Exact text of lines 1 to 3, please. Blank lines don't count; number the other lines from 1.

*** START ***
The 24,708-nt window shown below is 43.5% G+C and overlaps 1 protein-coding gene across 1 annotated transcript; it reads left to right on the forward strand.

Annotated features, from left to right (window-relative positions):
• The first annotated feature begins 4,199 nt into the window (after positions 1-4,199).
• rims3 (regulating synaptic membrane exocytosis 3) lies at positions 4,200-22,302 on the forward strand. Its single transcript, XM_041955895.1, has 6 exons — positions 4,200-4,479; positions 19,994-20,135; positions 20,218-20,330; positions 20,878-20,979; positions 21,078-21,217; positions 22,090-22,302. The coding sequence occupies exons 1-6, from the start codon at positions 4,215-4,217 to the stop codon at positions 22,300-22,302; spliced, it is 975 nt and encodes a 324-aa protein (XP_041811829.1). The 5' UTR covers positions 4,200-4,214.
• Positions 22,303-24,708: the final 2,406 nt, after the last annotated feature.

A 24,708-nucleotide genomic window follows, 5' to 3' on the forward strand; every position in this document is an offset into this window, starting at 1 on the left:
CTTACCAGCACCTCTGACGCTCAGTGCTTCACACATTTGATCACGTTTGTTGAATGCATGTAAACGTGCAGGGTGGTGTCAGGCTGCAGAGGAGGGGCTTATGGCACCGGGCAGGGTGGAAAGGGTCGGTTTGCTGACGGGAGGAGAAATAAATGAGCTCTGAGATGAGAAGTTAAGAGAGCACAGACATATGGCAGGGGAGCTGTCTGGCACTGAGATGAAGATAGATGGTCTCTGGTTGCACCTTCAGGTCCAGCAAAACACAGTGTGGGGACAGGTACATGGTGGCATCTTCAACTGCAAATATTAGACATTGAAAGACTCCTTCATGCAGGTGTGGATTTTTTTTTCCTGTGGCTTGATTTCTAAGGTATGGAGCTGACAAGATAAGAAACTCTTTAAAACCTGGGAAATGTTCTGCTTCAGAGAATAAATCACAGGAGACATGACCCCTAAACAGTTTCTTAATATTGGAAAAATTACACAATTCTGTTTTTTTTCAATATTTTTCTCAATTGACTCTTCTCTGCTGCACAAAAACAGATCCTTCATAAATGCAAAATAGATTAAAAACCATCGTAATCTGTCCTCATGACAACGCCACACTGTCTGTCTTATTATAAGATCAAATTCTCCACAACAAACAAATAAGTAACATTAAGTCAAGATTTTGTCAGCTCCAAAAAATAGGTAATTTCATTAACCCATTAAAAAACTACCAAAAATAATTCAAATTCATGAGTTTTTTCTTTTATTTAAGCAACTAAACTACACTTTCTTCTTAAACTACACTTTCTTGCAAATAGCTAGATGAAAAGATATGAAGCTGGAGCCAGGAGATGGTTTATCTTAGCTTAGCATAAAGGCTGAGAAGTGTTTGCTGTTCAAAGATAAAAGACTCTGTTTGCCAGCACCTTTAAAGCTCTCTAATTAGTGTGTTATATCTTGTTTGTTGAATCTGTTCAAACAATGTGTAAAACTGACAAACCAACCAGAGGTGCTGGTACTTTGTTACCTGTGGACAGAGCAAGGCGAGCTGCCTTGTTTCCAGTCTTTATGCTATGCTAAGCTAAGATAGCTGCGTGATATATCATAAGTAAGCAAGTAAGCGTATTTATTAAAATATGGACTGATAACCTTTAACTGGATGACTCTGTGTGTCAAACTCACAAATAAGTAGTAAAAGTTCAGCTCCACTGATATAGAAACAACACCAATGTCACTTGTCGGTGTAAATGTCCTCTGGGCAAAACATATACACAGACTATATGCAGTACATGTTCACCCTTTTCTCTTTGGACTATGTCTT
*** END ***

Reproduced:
The 24,708-nt window shown below is 43.5% G+C and overlaps 1 protein-coding gene across 1 annotated transcript; it reads left to right on the forward strand.

Annotated features, from left to right (window-relative positions):
• The first annotated feature begins 4,199 nt into the window (after positions 1-4,199).